For this activity, I rented a board from Ride the Tide (they also run surf lessons) and by the time I’d paddled out, I’d already sighted a few turtles. Surfing alongside them was an experience I will never forget.
Nothing screamed Christmas more to me than Mariah Carey tunes, sequins, and a pink wig. The hour-long show starts at 9pm, but you can also dine at Ragamuffins before it starts. Expect high energy and multiple costume changes.
Bajans are crazy for cricket – it’s like a pseudo religion. During a match, local fans lead the cheer with calypso musicians helping to stir up the crowd. I bought fish cakes, a Banks beer, and a sorrel-flavored icy pole to eat during the game at Kensington Oval, thanks to Sam’s wise suggestions.
There are more than 1,500 local rum bars scattered throughout the island – they serve as a place for locals to gather and socialize. If you hear a loud SLAP, that’s just a friendly game of dominoes (almost as popular as cricket). A small bottle of rum should cost approx. US $10 / BBD $21 and while the locals wouldn’t dare mix it with soda, you can buy that too. I visited one in Bathsheba, 10mi (17km) from Bridgetown by local bus. The bus ride back was a little blurrier, I assure you.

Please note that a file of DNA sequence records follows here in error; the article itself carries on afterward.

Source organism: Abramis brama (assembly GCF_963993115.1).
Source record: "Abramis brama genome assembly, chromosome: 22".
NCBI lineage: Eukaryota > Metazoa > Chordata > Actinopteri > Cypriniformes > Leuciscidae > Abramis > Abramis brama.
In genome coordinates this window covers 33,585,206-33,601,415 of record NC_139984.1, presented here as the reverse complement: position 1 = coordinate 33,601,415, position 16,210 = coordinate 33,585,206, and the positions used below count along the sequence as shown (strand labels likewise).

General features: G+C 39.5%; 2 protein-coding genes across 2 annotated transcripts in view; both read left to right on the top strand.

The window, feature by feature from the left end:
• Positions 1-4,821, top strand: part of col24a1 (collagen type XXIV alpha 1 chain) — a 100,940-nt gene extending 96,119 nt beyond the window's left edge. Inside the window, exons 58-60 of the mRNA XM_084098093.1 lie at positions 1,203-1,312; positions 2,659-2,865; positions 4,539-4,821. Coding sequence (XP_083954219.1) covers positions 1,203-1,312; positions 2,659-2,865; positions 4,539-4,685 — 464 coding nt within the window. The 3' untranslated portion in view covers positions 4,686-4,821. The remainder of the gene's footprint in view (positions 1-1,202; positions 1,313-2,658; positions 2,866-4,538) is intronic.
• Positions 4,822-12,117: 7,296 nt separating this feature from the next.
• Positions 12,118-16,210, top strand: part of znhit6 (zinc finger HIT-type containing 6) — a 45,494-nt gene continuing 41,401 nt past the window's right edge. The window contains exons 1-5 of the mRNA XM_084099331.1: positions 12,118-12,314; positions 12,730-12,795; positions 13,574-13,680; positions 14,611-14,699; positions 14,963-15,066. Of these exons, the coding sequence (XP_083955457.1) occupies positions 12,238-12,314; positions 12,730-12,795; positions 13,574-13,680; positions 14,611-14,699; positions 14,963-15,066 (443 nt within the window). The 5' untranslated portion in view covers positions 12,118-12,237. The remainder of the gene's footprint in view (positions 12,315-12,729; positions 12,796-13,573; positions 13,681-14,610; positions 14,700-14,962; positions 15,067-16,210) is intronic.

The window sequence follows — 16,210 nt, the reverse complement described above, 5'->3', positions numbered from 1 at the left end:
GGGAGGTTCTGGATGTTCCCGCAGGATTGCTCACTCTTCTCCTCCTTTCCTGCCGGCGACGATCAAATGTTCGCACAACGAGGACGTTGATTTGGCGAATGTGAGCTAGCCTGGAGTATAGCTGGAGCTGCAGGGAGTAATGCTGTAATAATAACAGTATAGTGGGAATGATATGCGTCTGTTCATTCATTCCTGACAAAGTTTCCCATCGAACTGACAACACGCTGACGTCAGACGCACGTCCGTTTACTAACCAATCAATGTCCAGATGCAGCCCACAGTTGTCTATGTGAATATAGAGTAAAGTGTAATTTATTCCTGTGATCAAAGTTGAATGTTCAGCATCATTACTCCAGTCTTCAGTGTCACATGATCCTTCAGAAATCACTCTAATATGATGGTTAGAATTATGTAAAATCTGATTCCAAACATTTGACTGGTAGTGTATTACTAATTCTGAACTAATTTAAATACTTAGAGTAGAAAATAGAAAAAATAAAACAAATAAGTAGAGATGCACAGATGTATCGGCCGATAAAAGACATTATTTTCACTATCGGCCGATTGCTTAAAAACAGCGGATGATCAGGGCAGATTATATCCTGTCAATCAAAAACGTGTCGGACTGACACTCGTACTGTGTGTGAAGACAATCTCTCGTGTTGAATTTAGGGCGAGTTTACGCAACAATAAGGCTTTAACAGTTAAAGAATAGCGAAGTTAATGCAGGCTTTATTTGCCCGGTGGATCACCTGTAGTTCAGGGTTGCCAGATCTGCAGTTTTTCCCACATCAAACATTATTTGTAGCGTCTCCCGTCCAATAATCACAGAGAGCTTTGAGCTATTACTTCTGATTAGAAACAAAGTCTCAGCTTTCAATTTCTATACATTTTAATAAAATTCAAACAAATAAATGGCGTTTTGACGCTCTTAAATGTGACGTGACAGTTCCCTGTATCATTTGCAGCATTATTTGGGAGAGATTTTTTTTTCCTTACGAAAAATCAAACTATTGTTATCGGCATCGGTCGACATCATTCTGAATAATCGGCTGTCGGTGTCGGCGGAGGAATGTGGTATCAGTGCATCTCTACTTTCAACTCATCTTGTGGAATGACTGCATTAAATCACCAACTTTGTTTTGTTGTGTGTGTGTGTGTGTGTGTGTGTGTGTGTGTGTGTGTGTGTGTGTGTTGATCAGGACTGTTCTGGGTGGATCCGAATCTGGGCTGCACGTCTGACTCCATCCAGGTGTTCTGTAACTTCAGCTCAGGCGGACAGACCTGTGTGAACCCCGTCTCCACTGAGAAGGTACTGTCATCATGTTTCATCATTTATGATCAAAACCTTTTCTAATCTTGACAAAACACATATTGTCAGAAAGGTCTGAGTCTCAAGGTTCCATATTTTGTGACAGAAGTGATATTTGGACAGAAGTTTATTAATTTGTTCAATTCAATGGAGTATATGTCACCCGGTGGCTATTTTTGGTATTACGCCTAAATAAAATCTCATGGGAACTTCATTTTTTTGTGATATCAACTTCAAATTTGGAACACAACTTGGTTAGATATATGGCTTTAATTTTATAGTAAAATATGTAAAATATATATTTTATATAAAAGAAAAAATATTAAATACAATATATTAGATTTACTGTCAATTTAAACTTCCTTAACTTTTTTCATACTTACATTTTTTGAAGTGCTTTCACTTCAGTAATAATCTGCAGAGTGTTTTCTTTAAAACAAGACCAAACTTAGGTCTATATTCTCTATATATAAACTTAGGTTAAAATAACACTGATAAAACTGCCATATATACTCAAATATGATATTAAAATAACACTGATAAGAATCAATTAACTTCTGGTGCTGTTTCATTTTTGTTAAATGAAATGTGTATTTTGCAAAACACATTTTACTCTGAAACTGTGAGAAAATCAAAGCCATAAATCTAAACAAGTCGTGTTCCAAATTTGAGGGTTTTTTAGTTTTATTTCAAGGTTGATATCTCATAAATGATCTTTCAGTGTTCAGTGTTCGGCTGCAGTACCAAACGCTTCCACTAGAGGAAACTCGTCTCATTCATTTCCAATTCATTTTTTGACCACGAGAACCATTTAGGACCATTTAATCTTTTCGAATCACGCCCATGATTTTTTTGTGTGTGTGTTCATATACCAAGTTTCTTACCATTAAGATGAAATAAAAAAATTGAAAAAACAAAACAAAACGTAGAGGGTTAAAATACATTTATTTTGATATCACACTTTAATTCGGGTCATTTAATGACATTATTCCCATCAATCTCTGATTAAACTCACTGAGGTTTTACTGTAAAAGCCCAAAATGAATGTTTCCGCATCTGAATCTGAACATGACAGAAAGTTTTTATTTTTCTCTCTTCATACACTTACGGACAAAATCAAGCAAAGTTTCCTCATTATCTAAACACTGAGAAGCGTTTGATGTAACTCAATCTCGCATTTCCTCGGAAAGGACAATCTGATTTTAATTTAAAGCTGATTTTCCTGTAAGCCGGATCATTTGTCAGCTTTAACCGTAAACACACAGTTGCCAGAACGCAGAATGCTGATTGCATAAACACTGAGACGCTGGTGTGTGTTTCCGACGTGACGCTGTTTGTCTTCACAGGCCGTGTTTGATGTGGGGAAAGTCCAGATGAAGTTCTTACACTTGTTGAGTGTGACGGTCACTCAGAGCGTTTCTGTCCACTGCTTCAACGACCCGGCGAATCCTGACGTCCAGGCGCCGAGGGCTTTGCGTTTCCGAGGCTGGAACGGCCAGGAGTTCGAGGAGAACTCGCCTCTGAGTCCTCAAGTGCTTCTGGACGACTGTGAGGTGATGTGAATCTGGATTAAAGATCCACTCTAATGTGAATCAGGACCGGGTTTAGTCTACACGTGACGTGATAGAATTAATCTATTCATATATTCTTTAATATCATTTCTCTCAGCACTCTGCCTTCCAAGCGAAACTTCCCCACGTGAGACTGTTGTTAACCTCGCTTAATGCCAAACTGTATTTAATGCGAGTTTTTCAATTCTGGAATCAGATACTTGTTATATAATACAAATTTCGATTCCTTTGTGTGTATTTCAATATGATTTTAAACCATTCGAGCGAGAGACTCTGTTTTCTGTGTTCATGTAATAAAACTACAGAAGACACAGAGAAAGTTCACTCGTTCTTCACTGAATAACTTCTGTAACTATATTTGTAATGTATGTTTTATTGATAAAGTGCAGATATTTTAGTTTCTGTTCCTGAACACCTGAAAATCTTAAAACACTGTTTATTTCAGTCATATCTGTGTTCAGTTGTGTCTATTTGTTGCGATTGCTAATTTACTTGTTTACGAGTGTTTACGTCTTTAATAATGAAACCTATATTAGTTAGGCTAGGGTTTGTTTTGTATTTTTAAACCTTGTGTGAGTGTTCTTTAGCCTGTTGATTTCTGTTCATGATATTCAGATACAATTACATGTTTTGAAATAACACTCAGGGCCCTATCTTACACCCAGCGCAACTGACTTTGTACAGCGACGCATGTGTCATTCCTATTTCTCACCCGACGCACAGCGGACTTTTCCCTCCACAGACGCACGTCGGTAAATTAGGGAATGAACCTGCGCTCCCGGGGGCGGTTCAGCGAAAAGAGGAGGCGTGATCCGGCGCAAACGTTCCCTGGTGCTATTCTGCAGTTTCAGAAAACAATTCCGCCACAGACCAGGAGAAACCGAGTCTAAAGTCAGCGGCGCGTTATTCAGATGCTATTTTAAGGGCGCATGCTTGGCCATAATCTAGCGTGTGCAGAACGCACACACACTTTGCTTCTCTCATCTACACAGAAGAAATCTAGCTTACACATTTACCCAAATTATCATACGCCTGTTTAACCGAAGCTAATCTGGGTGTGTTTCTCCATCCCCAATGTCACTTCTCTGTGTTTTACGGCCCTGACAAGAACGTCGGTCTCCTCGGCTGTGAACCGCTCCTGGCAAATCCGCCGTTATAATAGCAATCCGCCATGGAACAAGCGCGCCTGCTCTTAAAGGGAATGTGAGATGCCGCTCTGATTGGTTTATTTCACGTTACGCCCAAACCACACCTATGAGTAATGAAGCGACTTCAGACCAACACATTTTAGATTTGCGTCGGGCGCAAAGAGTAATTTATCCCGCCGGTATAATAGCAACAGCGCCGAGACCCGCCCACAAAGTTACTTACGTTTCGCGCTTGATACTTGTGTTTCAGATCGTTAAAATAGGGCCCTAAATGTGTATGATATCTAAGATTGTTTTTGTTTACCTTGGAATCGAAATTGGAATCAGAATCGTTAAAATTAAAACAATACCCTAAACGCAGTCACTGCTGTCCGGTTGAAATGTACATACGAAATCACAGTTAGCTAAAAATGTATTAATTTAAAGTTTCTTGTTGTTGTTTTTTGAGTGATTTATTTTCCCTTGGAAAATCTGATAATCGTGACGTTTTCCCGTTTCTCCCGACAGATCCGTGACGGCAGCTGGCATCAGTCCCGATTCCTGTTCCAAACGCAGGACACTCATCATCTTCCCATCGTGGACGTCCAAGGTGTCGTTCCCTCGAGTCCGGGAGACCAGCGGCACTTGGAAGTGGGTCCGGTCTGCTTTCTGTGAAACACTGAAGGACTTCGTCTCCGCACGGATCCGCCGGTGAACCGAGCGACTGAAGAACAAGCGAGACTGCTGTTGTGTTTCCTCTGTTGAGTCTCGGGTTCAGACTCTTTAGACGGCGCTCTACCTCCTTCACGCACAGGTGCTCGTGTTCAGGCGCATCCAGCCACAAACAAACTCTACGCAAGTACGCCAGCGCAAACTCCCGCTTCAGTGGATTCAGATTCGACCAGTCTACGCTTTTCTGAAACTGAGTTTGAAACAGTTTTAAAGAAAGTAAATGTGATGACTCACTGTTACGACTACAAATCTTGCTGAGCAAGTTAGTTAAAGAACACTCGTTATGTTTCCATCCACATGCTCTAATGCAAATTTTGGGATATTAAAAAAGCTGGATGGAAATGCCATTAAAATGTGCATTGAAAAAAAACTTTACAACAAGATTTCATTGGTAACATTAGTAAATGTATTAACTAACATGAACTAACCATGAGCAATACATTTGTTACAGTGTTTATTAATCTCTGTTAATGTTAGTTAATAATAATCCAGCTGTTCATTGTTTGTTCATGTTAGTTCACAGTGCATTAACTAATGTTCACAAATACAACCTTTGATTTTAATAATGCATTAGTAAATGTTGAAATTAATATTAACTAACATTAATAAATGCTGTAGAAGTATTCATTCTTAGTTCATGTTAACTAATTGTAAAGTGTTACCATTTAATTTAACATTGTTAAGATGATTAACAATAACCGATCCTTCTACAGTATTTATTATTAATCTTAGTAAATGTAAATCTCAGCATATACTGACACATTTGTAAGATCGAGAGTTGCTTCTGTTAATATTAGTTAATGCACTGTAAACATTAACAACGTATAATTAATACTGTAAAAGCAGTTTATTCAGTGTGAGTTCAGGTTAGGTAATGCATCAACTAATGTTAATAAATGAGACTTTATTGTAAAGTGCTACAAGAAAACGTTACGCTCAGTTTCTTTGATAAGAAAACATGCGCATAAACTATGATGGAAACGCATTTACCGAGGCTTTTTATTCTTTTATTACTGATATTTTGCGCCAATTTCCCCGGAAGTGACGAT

The island’s best sourdough loaves and croissants come from Cliff Bakery. On Sundays, you can find its mobile van at Holders House organic farmer’s market – but go early, they sell out fast. If I close my eyes, I can still hear the crackling, crispy outer crust from that first bite. While you’re in the area, peruse the local handicrafts nearby – Barbados has a thriving pottery scene.
In Christ Church, 5.5mi (9km) from Bridgetown, outdoor films are accompanied by a warm breeze and swaying palms. Wednesday to Sunday nights, simply tune your radio to the drive-in station, tilt back your seats, and watch the big screen.
Cruising on a catamaran is a gloriously relaxing way to see the island. Before I booked my tour, I sought out an operator that’s managed by local entrepreneurs. Having a jovial dance with the crew at the end was a massive highlight.
There are plenty of volunteering opportunities in Barbados, such as tree planting or joining a local beach clean-up. There are also two animal sanctuaries, Ocean Acre or Ark Animal Welfare, that welcome volunteer dog walkers or marketing and maintenance experts who can lend a hand.
A running group might not be for everyone, but that doesn’t mean you should miss out on the spectacular scenery. The local hiking group is free, but donations are welcome.
Caribbean food is much more than conch fritters and jerk chicken – it's as varied as the region itself, combining local produce, spices, and seafood with influences from around the world.
Which islands are the safest to visit in the Caribbean? Find out about crime, pickpocketing and travel scams before you go on vacation.